What Looks Like Dementia Could Actually Be Something Else

senior-couple-reviewing-medications
Symptoms that look like dementia may, in fact, be something completely different.

Confusion. Disorientation. Memory loss. While these are certainly hallmark signs and symptoms of Alzheimer’s disease as well as other forms of dementia, they may also arise from taking certain medications. Rather than automatically assuming an inevitable diagnosis of dementia, review the following list of medications which can cause similar side effects.

Pain Medications

Opioids in particular are reported to impact short-term memory. However, the problem is typically remedied once pain medications are no longer being taken.

Acetylcholine Blockers

Prescribed for insomnia, IBS, urinary incontinence, depression, heart issues, Parkinson’s, vertigo, and other conditions, medications with anticholinergic effects that block acetylcholine’s effects in the brain can cause memory disturbance, delirium, confusion, and agitation, among other significant health problems. An example is tolteridine.

Benzodiazepines

These prescription medications help treat both anxiety and insomnia, with sedative qualities that may also cause cognitive problems. Long-term use of benzodiazepines might also be a risk factor for developing dementia. Examples include temazepam (Restoril) and lorazepam (Ativan).

Corticosteroids

Mood and cognitive changes, psychotic symptoms, and delirium are just a few of the complications connected with corticosteroid use. Prednisone is one common example.

Chemotherapy Medications

Commonly called “chemo brain,” chemotherapy drugs impact some individuals in the areas of memory, focus and attention, and executive functioning. These changes might persist, even after ending chemo treatment.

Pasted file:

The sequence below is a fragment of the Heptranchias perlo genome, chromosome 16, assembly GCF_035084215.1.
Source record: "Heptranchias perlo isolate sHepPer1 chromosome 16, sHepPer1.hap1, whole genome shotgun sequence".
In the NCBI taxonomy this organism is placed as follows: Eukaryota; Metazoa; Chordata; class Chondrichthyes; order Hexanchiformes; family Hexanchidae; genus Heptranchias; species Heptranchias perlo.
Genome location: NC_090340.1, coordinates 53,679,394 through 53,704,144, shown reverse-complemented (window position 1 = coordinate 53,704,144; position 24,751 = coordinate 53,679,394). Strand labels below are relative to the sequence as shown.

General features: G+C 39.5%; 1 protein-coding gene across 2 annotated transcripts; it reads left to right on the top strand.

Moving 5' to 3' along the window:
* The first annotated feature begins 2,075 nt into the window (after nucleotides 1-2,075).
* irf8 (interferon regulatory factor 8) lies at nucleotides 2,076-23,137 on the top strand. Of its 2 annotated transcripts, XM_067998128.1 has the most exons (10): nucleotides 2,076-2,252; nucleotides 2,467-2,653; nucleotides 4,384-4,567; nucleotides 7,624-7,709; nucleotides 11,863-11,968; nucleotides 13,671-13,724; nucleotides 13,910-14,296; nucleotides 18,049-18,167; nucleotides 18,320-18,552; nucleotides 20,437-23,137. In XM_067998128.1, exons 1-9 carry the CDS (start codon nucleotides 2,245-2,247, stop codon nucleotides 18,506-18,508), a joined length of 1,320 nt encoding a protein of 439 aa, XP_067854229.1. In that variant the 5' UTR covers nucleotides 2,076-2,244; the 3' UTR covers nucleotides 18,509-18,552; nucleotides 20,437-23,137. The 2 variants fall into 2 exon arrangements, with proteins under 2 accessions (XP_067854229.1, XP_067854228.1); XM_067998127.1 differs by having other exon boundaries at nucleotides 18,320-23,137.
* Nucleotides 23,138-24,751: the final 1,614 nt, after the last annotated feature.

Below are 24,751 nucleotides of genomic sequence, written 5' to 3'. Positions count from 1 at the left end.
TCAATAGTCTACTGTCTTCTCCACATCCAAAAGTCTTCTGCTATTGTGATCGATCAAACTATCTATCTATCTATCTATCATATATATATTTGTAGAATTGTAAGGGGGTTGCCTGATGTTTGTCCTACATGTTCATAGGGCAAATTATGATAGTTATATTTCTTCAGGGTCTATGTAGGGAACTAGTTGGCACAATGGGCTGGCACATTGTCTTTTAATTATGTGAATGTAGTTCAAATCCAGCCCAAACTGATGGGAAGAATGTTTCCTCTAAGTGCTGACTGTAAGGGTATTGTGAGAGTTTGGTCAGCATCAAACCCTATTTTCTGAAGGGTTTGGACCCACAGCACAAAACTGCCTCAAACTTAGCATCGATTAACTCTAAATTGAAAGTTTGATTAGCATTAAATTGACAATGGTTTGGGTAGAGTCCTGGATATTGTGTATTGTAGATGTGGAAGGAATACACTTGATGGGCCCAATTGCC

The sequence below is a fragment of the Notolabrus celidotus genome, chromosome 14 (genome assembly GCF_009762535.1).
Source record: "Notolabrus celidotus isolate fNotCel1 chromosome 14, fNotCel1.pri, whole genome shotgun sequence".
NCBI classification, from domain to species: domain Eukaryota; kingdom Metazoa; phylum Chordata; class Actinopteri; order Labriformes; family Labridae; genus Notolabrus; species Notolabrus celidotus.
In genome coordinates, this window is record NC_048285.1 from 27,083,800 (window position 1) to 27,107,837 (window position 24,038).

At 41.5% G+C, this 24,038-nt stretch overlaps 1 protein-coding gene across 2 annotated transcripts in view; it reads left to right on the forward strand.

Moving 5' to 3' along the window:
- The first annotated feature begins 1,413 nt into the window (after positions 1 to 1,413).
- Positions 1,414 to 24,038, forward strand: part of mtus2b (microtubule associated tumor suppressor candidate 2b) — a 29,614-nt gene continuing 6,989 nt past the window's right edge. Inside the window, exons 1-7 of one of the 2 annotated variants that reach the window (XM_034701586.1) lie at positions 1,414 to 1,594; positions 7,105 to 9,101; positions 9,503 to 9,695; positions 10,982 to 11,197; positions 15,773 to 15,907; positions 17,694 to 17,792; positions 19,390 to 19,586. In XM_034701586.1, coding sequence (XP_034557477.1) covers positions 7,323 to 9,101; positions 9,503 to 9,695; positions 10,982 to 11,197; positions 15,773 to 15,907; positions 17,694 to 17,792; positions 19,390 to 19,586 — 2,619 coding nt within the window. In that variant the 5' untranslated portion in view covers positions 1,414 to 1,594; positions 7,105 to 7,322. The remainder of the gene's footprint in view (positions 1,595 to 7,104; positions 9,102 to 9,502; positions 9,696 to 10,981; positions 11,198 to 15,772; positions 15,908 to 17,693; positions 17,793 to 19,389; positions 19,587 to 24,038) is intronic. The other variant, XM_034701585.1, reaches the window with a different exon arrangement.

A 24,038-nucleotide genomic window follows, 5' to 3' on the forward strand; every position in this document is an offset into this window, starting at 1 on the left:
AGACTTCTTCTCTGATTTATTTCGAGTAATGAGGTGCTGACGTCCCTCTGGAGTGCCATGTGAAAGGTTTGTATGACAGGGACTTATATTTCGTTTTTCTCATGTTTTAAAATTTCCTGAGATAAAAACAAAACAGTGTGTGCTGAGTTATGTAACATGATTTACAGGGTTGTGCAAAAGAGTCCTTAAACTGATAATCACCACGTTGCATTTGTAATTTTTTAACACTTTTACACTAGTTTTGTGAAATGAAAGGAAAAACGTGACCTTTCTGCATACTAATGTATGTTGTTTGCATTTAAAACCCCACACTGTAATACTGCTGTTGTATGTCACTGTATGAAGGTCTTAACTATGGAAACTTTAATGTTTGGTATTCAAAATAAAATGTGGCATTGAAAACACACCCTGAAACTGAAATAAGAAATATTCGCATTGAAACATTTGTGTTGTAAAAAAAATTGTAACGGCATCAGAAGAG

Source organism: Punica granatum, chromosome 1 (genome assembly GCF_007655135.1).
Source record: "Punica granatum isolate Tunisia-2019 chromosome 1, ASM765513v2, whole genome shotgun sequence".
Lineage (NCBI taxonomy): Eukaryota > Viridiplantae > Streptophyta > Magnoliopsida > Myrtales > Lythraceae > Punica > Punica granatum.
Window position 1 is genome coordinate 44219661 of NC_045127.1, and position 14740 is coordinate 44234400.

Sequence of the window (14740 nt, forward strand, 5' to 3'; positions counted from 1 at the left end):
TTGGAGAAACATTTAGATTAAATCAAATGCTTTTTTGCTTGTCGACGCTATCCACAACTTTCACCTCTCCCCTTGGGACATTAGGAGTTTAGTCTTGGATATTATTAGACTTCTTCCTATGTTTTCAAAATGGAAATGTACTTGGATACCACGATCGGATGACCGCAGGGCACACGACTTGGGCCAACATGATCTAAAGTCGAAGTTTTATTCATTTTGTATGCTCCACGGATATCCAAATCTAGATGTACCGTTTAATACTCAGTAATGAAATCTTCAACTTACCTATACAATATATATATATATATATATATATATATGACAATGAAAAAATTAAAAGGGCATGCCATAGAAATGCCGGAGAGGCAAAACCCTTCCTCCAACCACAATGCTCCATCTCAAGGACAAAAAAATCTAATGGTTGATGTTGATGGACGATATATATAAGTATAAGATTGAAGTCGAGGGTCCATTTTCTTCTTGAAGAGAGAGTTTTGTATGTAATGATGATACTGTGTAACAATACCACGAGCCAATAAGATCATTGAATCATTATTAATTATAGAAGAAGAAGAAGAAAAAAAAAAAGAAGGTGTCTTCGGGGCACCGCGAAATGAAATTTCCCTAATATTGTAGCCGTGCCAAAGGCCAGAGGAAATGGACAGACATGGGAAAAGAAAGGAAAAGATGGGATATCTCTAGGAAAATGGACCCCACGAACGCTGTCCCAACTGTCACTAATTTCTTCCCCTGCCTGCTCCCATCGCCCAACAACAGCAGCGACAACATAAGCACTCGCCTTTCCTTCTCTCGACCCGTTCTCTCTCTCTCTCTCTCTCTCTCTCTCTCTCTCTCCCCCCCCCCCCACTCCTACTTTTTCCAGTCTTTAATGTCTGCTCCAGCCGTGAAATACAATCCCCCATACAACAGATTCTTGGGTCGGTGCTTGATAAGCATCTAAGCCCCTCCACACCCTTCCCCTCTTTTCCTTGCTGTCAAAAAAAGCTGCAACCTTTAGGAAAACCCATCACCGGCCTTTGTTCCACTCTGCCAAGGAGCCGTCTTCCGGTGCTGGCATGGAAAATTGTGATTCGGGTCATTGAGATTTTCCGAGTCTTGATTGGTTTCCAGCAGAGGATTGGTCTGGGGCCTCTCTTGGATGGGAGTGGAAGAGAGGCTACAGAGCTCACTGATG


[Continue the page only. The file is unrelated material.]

Statins

Prescribed to reduce cholesterol, statins have a suspected connection to memory and mental slowing and decline. While there are inconsistent results from a variety of scientific studies, it is crucial to be familiar with the potential for cognitive complications.

It’s also essential to note that many medications impact older adults differently than those who are younger. This is due in part to the reduced efficiency in an older person’s kidneys and liver, along with interactions with other medications being taken and a decreased cognitive reserve in the brain. Complications can also be further exacerbated by alcohol use.

Make sure to talk to the doctor prior to starting, stopping, or changing any medication, and about whether any cognitive complications you are seeing in a senior could be the reaction to a medication.

Serenity Home Care’s experts in senior care in Victoria, BC and nearby areas are also readily available to help older adults in a variety of ways – medication reminders to ensure meds are taken just as prescribed, transportation to doctors’ appointments, picking up prescriptions, and watching for any changes in condition and reporting them immediately, just to name a few. Contact us at 250.590.8098 for support any time.

Share on facebook
Share on twitter
Share on linkedin
Share on pinterest